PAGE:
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——— Agere Shifts Gears Thursday August 29, 3:07 pm ET

By Russ Mitchell

This article was originally published on SmartMoney Select on 8/22/02. NOT EVEN A PROMISING pedigree was enough to spare Agere Systems (NYSE:AGR.A – News) the indignities of the telecom meltdown.

Last week, the Lucent Technologies (NYSE:LU – News) spinoff unveiled plans to dump its optoelectronics business, close almost all of its manufacturing plants and lay off 4,000 — a third of its work force. The decision, though drastic, was all but unavoidable in light of the state of the industry and the health of the broader economy. What’s curious, though, has been the stock market’s reaction to it all.

Agere’s shares have been hovering between $1.50 and $1.70, off a 52-week high of $6.30. The price blipped up on the announcement, but only a tad. In other words, the market seems to be saying the news is practically neutral; that huge layoffs, plant shutdowns and a dramatic shift in strategy will leave the company worth about what it was worth before the announcement.

Clearly, that’s absurd. More likely, investors want to believe in Agere, but they don’t trust it yet. And who can blame them? Until early 2001, Agere was the microelectronics group at Lucent. Lucent spun it off because Lucent’s finances were in deep crud, just as AT&T (NYSE:T – News) spun off Lucent in 1996 because AT&T was in trouble.

Agere, for its part, came away with a potentially strong chip business and great technology — its roots go back to Bell Laboratories, and Agere is blessed with 6,000 patented technologies covering optics, integrated circuits and semiconductor manufacturing processes and technology.

But it also came away with horribly bloated operations. In the spring of 2001, Agere had 18,500 employees; by the end of next year that number should be down to 7,200. Lucent, in desperate straits, stuck Agere’s managers and shareholders with $2.5 billion in debt. Lucent also passed on a legacy of strategic mismanagement, which left the company saddled with semiconductor fabrication plants (known as fabs) that companies like Agere can no longer afford.

Credit Agere management for stripping the company down to its essentials. It’s closing all but one of its fabs, turning instead to contract fabrication outfits in Asia, as do most midsize and smaller chip companies. That means not only capital savings, but also savings of $100 million in annual process R&D costs. The optoelectronics business that it’s exiting — chiplike devices that route traffic on long-haul fiber-optic networks — may have brought Agere profits in the future, but it’s a business that may not recover for years. Agere can direct that investment elsewhere.

So where’s the focus going forward? Three chip markets, from fastest to slowest growing:

Wireless networks, including the fast-growing technology known as 802.11 (a.k.a. WiFi), and cellular telephones. Agere is a close No. 2 behind Intersil (NASDAQ:ISIL – News) in WiFi. Among its cell-phone customers is Samsung, which uses Agere chips in its new phones for 2.5G networks. Agere is also a major player in the flourishing cell-phone market in China.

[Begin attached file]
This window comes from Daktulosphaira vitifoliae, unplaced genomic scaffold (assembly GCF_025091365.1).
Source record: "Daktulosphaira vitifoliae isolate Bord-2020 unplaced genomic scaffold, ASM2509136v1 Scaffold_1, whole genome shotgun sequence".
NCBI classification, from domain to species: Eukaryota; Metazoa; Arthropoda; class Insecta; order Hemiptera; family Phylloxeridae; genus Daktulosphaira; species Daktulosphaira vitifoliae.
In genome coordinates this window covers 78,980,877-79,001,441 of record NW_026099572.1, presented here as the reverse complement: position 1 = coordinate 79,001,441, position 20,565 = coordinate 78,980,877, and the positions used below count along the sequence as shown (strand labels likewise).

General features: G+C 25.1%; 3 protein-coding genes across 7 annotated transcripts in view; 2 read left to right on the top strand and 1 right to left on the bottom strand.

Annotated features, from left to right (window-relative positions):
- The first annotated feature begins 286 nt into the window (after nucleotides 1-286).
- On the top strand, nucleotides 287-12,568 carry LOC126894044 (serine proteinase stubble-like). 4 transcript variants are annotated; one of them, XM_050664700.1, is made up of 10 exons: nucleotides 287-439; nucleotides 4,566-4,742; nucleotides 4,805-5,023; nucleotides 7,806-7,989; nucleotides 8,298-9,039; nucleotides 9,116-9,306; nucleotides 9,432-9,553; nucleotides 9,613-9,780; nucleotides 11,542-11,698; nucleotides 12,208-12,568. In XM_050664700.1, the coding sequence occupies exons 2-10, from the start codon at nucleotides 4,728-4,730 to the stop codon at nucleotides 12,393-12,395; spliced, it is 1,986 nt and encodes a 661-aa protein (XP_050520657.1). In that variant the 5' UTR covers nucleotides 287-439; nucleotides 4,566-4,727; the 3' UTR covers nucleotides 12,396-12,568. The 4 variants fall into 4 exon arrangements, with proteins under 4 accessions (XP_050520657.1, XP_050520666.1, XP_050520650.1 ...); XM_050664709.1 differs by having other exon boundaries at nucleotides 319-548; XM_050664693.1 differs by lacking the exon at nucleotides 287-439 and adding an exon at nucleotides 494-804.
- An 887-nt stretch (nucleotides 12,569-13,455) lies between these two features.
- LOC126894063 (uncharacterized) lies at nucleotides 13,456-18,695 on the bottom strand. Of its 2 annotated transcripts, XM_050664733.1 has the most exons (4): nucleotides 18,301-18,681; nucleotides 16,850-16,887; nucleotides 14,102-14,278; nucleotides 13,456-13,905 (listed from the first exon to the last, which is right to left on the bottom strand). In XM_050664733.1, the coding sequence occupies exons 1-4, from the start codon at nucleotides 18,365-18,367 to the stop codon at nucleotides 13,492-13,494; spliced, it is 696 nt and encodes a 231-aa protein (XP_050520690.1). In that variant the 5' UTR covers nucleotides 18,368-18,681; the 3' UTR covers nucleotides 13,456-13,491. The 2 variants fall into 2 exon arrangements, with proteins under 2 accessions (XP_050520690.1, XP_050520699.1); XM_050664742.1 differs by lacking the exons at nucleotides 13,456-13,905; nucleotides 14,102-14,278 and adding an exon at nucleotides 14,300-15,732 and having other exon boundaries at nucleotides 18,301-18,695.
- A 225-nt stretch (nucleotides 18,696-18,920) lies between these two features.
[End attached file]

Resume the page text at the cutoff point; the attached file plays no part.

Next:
High-density storage. Agere makes three chips essential to storage: One amplifies the signals picked up by the read head in the hard drive; another converts those amplified signals to digital; and a third controls the hard-drive motor. New chips combine the last two functions. Hard drives are commodities, but the chips that control them are not. Agere counts the four largest hard-drive manufacturers as major customers.

Multiservice network solutions. Marketing verbiage for chips that process data in networks. Customers here include Cisco (NASDAQ:CSCO – News), Riverstone (NASDAQ:RSTN – News) and Huawei, also known as the “Chinese Cisco.”

Clearly, Agere’s prospects depend on a capital-spending recovery. The company will lose money this year. But Greg Waters, senior vice president of strategy and business development at Agere, says the company is committed to paring costs to the point where it could break even on current revenues — about $500 million a quarter. “Even if the economy doesn’t improve, even if our business doesn’t improve, our cost structure will allow us to make money,” he says.

Not much money, of course, but Waters says that after breaking even, as much as 70% of new revenues could fall right down to the bottom line. In other words, when the economy turns around, Agere earnings will be positioned to take off, and midyear 2002 would prove to have been a great time to get into the stock.

Of course Agere, which is ranked as the No. 1 vendor of communications chips by Gartner, must execute — particularly with companies like Intel (NASDAQ:INTC – News) paying more attention to those very same communications chips. And Agere’s Lucent legacy gives cause for pause. But Waters, who came from Texas Instruments (NYSE:TXN – News) three years ago, says two-thirds of top management joined the company within the past two years. Another good sign.

Adding his two billion cents to the stock-options debate this week, Bill Gates said expensing options would have little negative effect on innovation.

In a recent column I argued that forcing young start-up companies to expense options would weigh down their net income, extend their periods of losses, make it harder for them to raise capital and, in the end, stifle innovation. I’m hardly the only one making that argument.

If Gates means that expensing options won’t slow innovation at huge, established companies such as Microsoft (NASDAQ:MSFT – News), he’s probably right. But if smaller, more innovative companies find it tougher to raise money, then it lowers the odds that new breakthrough technologies will emerge to challenge the giants…like Microsoft.

Russ Mitchell is a veteran technology journalist based in San Francisco.


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